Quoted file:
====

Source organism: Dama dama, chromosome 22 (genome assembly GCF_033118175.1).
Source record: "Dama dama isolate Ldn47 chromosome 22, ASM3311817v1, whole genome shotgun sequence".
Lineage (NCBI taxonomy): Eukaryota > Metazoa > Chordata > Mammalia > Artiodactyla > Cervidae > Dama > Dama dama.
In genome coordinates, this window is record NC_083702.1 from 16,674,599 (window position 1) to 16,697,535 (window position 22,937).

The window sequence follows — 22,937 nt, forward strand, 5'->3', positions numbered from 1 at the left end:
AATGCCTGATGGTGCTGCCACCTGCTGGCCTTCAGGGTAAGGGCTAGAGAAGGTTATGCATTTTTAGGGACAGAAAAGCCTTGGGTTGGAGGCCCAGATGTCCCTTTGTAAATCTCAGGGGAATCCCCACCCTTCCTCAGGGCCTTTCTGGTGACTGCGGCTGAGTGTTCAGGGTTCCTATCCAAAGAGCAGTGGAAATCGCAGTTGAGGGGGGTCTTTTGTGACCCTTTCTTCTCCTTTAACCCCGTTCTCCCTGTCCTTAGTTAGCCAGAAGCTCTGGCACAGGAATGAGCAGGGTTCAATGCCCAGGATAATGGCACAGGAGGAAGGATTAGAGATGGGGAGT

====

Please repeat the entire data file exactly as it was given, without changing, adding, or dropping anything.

Source organism: Dama dama, chromosome 22 (genome assembly GCF_033118175.1).
Source record: "Dama dama isolate Ldn47 chromosome 22, ASM3311817v1, whole genome shotgun sequence".
Lineage (NCBI taxonomy): Eukaryota > Metazoa > Chordata > Mammalia > Artiodactyla > Cervidae > Dama > Dama dama.
In genome coordinates, this window is record NC_083702.1 from 16,674,599 (window position 1) to 16,697,535 (window position 22,937).

The window sequence follows — 22,937 nt, forward strand, 5'->3', positions numbered from 1 at the left end:
AATGCCTGATGGTGCTGCCACCTGCTGGCCTTCAGGGTAAGGGCTAGAGAAGGTTATGCATTTTTAGGGACAGAAAAGCCTTGGGTTGGAGGCCCAGATGTCCCTTTGTAAATCTCAGGGGAATCCCCACCCTTCCTCAGGGCCTTTCTGGTGACTGCGGCTGAGTGTTCAGGGTTCCTATCCAAAGAGCAGTGGAAATCGCAGTTGAGGGGGGTCTTTTGTGACCCTTTCTTCTCCTTTAACCCCGTTCTCCCTGTCCTTAGTTAGCCAGAAGCTCTGGCACAGGAATGAGCAGGGTTCAATGCCCAGGATAATGGCACAGGAGGAAGGATTAGAGATGGGGAGT